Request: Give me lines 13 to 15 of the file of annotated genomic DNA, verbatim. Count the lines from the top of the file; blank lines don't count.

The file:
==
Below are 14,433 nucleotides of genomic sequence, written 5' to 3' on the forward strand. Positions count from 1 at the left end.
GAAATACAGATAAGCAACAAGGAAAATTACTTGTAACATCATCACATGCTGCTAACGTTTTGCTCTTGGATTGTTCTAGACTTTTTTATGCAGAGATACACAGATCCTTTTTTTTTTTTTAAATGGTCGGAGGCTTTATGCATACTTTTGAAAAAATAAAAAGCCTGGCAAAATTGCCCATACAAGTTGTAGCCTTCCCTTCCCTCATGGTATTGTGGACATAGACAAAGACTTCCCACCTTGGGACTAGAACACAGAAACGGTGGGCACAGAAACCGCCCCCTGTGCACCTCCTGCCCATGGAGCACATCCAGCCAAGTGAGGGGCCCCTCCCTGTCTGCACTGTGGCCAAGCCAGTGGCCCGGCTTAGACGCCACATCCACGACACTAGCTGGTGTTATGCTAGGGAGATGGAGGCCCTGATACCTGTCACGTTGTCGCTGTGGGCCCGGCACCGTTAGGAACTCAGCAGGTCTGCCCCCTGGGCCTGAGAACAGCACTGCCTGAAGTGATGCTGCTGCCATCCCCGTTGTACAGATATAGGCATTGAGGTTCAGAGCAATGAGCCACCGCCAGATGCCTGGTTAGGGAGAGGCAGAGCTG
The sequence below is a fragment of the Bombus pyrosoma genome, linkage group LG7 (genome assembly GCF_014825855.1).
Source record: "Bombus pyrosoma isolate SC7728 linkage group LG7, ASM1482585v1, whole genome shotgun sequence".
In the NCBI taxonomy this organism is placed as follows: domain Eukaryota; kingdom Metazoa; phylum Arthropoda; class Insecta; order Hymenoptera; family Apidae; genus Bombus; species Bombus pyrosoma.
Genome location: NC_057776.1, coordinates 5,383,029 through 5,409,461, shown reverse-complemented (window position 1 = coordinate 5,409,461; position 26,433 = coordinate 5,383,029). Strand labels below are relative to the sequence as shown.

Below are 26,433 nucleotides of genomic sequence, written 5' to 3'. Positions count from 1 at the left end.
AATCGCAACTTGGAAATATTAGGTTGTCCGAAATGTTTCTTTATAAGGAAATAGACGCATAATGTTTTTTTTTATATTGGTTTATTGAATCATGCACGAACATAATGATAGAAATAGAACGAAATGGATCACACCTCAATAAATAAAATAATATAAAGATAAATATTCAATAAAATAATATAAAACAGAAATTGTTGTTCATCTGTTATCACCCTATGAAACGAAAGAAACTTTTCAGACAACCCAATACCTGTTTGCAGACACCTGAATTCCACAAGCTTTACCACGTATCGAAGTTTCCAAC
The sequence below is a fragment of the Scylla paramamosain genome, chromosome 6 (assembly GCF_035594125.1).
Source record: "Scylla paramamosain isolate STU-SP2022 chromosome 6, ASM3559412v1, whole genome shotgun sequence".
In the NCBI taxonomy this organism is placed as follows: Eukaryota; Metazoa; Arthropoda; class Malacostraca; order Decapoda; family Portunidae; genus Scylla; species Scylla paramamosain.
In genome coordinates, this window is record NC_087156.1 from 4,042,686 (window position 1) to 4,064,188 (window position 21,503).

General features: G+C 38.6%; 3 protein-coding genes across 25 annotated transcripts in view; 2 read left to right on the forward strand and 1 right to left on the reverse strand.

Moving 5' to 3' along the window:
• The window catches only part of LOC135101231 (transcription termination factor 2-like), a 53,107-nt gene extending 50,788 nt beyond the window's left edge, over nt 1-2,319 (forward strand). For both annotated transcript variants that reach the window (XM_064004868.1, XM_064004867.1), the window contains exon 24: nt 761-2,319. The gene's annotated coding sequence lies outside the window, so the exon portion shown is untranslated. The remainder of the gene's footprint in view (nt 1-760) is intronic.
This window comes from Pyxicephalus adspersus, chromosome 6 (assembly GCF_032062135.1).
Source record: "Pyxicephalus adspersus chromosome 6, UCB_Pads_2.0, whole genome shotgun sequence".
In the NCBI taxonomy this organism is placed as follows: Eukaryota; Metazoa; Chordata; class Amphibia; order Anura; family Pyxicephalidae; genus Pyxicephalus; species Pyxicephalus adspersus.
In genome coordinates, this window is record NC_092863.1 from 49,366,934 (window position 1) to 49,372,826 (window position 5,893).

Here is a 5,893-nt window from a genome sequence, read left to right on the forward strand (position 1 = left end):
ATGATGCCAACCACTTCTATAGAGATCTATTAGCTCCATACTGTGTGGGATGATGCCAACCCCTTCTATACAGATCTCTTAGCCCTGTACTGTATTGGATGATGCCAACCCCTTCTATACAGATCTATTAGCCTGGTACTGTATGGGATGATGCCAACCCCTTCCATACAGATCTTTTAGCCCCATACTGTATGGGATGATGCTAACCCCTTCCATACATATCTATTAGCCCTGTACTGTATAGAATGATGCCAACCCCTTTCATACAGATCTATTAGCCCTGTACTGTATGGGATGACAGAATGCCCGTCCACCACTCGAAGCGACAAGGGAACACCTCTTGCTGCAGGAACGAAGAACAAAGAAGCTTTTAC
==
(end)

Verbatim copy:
General features: G+C 38.6%; 3 protein-coding genes across 25 annotated transcripts in view; 2 read left to right on the forward strand and 1 right to left on the reverse strand.

Moving 5' to 3' along the window:
• The window catches only part of LOC135101231 (transcription termination factor 2-like), a 53,107-nt gene extending 50,788 nt beyond the window's left edge, over nt 1-2,319 (forward strand). For both annotated transcript variants that reach the window (XM_064004868.1, XM_064004867.1), the window contains exon 24: nt 761-2,319. The gene's annotated coding sequence lies outside the window, so the exon portion shown is untranslated. The remainder of the gene's footprint in view (nt 1-760) is intronic.